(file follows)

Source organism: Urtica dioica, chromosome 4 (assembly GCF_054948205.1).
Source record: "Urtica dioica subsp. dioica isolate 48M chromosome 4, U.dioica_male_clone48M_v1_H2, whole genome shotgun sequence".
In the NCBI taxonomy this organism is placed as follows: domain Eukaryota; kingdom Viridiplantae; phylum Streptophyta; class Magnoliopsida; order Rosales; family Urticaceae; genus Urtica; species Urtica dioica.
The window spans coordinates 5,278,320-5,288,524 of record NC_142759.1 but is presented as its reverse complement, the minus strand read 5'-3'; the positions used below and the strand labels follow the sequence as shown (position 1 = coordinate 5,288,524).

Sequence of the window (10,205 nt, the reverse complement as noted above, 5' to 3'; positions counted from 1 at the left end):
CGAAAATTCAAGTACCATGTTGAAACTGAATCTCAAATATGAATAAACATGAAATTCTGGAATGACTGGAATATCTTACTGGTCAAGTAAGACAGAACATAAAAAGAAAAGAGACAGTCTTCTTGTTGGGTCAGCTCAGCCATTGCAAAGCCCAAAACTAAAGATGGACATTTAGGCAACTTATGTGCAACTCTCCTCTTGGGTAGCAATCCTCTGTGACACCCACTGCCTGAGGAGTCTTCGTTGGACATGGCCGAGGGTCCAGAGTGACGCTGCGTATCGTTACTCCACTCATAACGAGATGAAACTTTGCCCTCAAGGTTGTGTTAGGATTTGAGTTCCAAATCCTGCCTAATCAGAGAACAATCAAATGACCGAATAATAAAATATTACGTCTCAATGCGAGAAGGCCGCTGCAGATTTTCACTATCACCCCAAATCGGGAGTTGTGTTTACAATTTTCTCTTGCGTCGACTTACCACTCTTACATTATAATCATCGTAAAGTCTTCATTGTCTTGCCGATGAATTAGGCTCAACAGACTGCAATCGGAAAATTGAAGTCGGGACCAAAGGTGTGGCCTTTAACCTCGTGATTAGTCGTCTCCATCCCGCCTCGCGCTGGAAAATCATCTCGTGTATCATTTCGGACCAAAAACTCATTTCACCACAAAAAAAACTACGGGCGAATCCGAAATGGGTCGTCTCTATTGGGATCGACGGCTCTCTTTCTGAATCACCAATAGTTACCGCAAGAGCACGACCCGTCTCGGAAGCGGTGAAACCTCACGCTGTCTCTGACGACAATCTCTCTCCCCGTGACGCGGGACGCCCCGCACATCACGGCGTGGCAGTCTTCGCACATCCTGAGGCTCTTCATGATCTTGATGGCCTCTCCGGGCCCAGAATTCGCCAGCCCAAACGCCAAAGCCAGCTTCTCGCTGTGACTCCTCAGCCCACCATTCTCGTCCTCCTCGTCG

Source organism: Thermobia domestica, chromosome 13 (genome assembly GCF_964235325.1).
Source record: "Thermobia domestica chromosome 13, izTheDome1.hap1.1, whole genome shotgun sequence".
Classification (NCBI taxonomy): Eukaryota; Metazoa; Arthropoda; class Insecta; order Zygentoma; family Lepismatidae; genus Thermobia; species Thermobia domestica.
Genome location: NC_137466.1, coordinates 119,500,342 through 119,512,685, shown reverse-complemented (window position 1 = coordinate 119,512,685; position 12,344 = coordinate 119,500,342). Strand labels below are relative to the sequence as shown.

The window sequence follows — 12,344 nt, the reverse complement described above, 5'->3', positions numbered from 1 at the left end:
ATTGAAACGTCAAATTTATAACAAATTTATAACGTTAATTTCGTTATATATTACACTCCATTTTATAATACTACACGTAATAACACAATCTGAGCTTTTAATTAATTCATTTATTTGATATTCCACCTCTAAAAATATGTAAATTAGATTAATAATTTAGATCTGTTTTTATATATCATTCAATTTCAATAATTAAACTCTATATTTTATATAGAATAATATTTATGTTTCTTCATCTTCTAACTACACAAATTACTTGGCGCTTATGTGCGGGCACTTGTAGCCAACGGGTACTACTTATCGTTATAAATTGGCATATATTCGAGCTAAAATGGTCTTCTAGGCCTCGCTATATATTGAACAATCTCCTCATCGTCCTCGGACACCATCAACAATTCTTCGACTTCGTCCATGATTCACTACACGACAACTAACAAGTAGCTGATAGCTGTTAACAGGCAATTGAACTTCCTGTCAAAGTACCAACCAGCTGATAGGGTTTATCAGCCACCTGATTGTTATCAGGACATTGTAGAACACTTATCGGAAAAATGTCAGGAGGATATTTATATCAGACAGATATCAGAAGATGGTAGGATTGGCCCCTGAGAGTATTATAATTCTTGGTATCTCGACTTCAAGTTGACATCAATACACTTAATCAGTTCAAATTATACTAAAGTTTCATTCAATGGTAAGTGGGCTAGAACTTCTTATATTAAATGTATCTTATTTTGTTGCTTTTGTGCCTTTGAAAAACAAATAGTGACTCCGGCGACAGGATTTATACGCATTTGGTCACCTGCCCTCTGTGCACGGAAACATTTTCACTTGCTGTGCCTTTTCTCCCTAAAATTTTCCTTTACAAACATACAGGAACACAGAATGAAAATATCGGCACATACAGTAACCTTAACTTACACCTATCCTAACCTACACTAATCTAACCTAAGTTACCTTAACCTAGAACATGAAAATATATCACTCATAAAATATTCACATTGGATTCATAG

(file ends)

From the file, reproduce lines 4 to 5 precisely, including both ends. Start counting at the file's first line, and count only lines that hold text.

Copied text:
The window spans coordinates 5,278,320-5,288,524 of record NC_142759.1 but is presented as its reverse complement, the minus strand read 5'-3'; the positions used below and the strand labels follow the sequence as shown (position 1 = coordinate 5,288,524).

Sequence of the window (10,205 nt, the reverse complement as noted above, 5' to 3'; positions counted from 1 at the left end):